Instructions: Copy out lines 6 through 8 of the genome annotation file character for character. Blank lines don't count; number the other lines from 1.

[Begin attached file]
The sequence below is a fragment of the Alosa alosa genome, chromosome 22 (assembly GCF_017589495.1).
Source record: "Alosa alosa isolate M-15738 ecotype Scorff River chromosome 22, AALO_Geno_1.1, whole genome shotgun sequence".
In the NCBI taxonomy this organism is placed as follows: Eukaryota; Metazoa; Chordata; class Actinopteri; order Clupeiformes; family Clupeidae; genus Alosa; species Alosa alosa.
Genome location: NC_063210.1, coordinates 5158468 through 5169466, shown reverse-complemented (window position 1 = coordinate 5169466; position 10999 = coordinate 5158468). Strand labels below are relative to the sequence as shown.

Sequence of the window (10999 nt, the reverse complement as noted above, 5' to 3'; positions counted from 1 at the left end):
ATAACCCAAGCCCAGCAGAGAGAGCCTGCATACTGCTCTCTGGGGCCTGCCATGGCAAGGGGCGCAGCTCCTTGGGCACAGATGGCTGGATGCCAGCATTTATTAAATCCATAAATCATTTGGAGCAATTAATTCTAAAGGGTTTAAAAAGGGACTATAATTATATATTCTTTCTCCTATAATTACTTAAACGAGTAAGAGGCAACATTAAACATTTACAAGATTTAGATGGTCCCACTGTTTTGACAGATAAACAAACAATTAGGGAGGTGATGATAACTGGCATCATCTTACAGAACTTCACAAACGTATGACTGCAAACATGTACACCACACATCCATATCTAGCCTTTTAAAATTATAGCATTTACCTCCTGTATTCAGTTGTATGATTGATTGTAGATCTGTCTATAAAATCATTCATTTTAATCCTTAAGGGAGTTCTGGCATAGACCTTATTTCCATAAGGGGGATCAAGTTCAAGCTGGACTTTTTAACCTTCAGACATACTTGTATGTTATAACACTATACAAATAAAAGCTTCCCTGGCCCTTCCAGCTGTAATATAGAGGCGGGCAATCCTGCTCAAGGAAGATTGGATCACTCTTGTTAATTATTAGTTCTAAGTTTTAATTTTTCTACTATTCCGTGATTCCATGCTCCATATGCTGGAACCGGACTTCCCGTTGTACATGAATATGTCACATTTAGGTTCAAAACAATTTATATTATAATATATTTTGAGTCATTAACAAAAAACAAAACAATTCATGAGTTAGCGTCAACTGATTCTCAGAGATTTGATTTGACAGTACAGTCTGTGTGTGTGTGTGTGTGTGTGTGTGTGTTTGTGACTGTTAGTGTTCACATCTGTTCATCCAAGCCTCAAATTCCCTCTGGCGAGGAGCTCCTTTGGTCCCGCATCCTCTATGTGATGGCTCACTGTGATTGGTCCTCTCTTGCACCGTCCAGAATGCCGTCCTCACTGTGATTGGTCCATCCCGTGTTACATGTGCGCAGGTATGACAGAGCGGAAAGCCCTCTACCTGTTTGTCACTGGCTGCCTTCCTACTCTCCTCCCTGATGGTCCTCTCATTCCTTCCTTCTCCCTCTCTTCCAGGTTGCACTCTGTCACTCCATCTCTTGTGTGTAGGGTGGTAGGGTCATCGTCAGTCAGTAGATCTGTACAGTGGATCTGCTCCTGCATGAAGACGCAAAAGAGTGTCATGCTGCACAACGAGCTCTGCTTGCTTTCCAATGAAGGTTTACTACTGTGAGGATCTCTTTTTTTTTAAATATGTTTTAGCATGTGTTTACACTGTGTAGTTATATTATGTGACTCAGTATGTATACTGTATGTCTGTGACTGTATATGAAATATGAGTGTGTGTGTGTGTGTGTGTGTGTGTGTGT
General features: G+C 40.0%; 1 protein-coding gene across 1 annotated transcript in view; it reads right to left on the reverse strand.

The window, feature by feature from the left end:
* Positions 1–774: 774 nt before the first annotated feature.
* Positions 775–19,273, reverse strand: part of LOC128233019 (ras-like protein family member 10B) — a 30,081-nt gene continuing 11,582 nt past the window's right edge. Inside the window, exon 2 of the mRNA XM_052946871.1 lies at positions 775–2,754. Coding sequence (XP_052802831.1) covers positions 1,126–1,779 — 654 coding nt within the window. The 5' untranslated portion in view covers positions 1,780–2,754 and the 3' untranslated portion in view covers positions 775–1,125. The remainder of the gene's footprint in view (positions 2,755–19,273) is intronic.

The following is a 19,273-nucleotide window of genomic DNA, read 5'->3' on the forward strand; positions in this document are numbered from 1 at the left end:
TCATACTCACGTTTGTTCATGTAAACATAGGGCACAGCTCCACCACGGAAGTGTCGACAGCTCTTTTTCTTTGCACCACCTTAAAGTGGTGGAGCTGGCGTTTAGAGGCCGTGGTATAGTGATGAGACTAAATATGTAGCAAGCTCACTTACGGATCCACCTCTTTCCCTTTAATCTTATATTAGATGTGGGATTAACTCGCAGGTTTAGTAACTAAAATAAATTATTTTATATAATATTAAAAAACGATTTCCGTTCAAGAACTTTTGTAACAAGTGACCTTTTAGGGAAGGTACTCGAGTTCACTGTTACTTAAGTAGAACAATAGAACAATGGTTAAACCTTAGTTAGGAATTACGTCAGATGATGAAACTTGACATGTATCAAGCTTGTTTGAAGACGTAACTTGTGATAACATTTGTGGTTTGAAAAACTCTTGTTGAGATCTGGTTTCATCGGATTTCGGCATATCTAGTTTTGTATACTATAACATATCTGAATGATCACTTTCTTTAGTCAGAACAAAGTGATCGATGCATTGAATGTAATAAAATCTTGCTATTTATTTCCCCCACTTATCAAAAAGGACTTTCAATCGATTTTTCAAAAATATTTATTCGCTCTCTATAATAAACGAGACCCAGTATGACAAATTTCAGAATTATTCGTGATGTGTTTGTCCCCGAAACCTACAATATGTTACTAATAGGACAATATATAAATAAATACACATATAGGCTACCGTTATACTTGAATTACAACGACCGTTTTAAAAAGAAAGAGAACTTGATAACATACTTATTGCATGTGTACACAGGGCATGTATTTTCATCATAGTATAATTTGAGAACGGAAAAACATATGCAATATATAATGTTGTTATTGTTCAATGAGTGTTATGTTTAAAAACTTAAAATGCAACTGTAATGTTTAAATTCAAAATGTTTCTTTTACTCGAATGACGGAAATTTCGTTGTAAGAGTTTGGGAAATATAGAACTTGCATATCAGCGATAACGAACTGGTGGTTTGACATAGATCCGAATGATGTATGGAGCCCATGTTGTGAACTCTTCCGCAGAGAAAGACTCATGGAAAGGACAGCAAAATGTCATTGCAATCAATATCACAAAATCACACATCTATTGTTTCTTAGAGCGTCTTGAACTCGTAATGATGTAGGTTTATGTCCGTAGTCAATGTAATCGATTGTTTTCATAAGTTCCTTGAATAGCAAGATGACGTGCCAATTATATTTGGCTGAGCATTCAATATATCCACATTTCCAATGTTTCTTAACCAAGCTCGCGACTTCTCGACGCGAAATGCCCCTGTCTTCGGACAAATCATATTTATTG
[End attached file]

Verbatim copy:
ATAACCCAAGCCCAGCAGAGAGAGCCTGCATACTGCTCTCTGGGGCCTGCCATGGCAAGGGGCGCAGCTCCTTGGGCACAGATGGCTGGATGCCAGCATTTATTAAATCCATAAATCATTTGGAGCAATTAATTCTAAAGGGTTTAAAAAGGGACTATAATTATATATTCTTTCTCCTATAATTACTTAAACGAGTAAGAGGCAACATTAAACATTTACAAGATTTAGATGGTCCCACTGTTTTGACAGATAAACAAACAATTAGGGAGGTGATGATAACTGGCATCATCTTACAGAACTTCACAAACGTATGACTGCAAACATGTACACCACACATCCATATCTAGCCTTTTAAAATTATAGCATTTACCTCCTGTATTCAGTTGTATGATTGATTGTAGATCTGTCTATAAAATCATTCATTTTAATCCTTAAGGGAGTTCTGGCATAGACCTTATTTCCATAAGGGGGATCAAGTTCAAGCTGGACTTTTTAACCTTCAGACATACTTGTATGTTATAACACTATACAAATAAAAGCTTCCCTGGCCCTTCCAGCTGTAATATAGAGGCGGGCAATCCTGCTCAAGGAAGATTGGATCACTCTTGTTAATTATTAGTTCTAAGTTTTAATTTTTCTACTATTCCGTGATTCCATGCTCCATATGCTGGAACCGGACTTCCCGTTGTACATGAATATGTCACATTTAGGTTCAAAACAATTTATATTATAATATATTTTGAGTCATTAACAAAAAACAAAACAATTCATGAGTTAGCGTCAACTGATTCTCAGAGATTTGATTTGACAGTACAGTCTGTGTGTGTGTGTGTGTGTGTGTGTGTGTTTGTGACTGTTAGTGTTCACATCTGTTCATCCAAGCCTCAAATTCCCTCTGGCGAGGAGCTCCTTTGGTCCCGCATCCTCTATGTGATGGCTCACTGTGATTGGTCCTCTCTTGCACCGTCCAGAATGCCGTCCTCACTGTGATTGGTCCATCCCGTGTTACATGTGCGCAGGTATGACAGAGCGGAAAGCCCTCTACCTGTTTGTCACTGGCTGCCTTCCTACTCTCCTCCCTGATGGTCCTCTCATTCCTTCCTTCTCCCTCTCTTCCAGGTTGCACTCTGTCACTCCATCTCTTGTGTGTAGGGTGGTAGGGTCATCGTCAGTCAGTAGATCTGTACAGTGGATCTGCTCCTGCATGAAGACGCAAAAGAGTGTCATGCTGCACAACGAGCTCTGCTTGCTTTCCAATGAAGGTTTACTACTGTGAGGATCTCTTTTTTTTTAAATATGTTTTAGCATGTGTTTACACTGTGTAGTTATATTATGTGACTCAGTATGTATACTGTATGTCTGTGACTGTATATGAAATATGAGTGTGTGTGTGTGTGTGTGTGTGTGTGTGT
General features: G+C 40.0%; 1 protein-coding gene across 1 annotated transcript in view; it reads right to left on the reverse strand.

The window, feature by feature from the left end: